I'm new to the whole world of large format, ive been doing digital and 35mm for about 4 years now and I've decided to challenge myself some more. As of right now I do not own a light meter, I probably haven't looked into how to determine exposure with 4x5 enough yet, but i was just wondering, can i use my DSLR (nikon d60) and set it up with the same f/stop and focal length and iso/asa right next to my 4x5 camera and get an exposure like that? or would it make more sense to actually try and mount my D60 onto the back of my 4x5? I think that way I could get an instant result of if I develop everything right what the print could eventually look like. Right? if not please let me know, any suggestion on quick ways to determine exposure, or if i should just go and buy a light meter would be a great help.
You could use it for a rough guesstimate but considering the time and expense that goes into LF shooting you might as well bite the bullet and get a good spot meter now.
When I was green I once did a studio shoot with chromes alongside digi and used the digital camera meters setting for the film camera.
When the film came back I was screwed because the dslr ISO settings (Canon) did not equal the true ISO standard.
The Provia was all over exposed by about ⅔ to a full stop.
Apart from being a silly set up, it is also cumbersome and potentially prone to misleading information: a DSLR uses any manner of matrix/evaluative/partial of combination meter and does not know what it is looking at and furthermore, doesn't care. In LF, you need a good working understanding of the Zone System and this in turn implies an understanding of spot metering. LF is far, fare removed form the nonsenses that is hyper-everything digital: it is photography at its most basic and cerebral where YOU (not the camera) do the thinking and assessment. Invest in a versatile spot/incident/reflected meter, read up on skills, practice and refine those skills to bring out the very best that LF is capable of.
“The photographer must determine how he wants the finished print to look before he exposes the negative.
Before releasing the shutter, he must seek 'the flame of recognition,' a sense that the picture would reveal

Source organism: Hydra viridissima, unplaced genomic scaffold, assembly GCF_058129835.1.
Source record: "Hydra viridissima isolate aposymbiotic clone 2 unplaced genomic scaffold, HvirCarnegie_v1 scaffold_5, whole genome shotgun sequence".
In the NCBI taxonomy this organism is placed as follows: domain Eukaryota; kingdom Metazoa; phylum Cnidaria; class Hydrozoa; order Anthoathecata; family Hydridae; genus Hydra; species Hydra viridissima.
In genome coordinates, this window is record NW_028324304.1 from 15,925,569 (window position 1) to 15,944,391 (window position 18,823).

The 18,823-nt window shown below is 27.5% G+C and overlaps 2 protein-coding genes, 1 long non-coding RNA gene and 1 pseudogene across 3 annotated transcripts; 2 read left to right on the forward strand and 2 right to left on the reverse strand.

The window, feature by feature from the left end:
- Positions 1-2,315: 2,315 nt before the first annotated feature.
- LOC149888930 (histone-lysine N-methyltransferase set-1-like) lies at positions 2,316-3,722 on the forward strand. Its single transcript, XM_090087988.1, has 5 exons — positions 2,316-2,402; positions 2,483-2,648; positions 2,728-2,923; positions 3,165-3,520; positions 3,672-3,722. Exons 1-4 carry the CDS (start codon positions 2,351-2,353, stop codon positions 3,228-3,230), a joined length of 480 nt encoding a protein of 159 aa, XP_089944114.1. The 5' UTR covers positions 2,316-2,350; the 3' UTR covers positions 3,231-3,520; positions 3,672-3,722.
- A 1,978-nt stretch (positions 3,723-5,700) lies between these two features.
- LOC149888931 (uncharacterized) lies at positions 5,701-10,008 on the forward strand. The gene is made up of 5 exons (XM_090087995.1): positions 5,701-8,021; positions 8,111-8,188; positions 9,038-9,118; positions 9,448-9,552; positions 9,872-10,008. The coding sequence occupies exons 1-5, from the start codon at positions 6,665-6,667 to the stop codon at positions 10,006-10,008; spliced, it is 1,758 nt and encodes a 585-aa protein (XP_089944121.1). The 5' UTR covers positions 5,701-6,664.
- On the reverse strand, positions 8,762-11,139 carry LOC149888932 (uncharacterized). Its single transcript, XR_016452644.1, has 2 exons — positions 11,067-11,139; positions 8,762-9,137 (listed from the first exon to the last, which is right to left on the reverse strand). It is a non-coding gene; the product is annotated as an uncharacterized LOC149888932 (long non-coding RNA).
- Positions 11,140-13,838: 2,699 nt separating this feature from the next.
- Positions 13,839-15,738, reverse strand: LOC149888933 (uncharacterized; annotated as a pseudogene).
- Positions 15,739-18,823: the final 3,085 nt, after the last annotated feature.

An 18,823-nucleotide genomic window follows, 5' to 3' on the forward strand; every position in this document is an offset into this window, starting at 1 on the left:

the greater mystery of things...more clearly than the eyes see." ~Edward Weston, 1922.
If you know what you're doing it works very successfully. It's not my method of choice but if a meter fails or you've forgotten one it's a good fall-back.
The sensors in digital cameras don't " see" the light in the same way as film, ie I.S.O. on a digital sensor isn't necessarily the same speed as I.S.O. 100 on film even using a separate hand held meter , and before you shoot me down I base this assertion on an article I read in the British version of Professional Photography Magazine a couple of years ago in which they extensively tested this matter, and came to this conclusion, which I still have.
Last edited by benjiboy; 06-01-2012 at 07:23 AM. Click to view previous post history.
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Originally Posted by Ian Grant
If you can afford a good meter (spotmeter for landscapes), then get one because that's the tool you really need. But if you can't, then I think it's better to shoot with what you have than not shoot at all. Stranded on an island with a can of beans and a rock, I surely wouldn't starve looking for a canopener. Enjoy large format, it's excellent.
"There is a time and place for all things, the difficulty is to use them only in their proper time and places." -- Robert Henri
I've not seen the article but in practice my DSLRs have been fine when I use the readings from my Minolta Spotmeter F, no ISO correction needed (mainly used for metering with studio flash). In addition when using my DSLR alongside va film camera the reading are comparable. That doesn't mean all makes etc will be similar, in the end it's about knowing your equipment.
Originally Posted by benjiboy
In the past I've had occasions where I've needed to use the readings from my Leicameter or Pentax MX while out shooting LF and it's no different using the DSLR metering.
I'm very fond of my hand held meter. One should have one. I also have a Leica M8.2 and use that when out with my M2 and IIIF rangefinders. I have also used it with my 4x5 and had good success. It does not give me perfect success and direct Zone System capability but I've always gotten very acceptable results. With the hand held I can get even better results but my printing skills are adequet to handle most anything I shoot and pay attention to details.
I second the advice about get out and shoot. It always puts me in a good place.
Sure use that DSLR, why not?
I use an older Powershot as a light meter for 120. Not always (otherwise incident light meter), but sometimes. Works great. Just make sure to calibrate the ISO values of the P&S once. Earlier Canons are a bit conservative in their rating (64/80 ASA on the Canon equals 100 ASA for the film, something like that).
In any case, the histogram and the picture on the screen are great for getting a feel for a scene, especially difficult ones.
If I had an iPhone I would surely use the exposure meter app all the time. From what I've read it works wonderfully well.
I have several meter apps on the iPhone and they really do work well. Not as nice as my spot meter, but is now my choice when I go out with a folder and black and white film. I like this one: http://itunes.apple.com/us/app/pocke...381698089?mt=8. I'm sure that are good versions for Android and maybe other smart phones.
Originally Posted by sandermarijn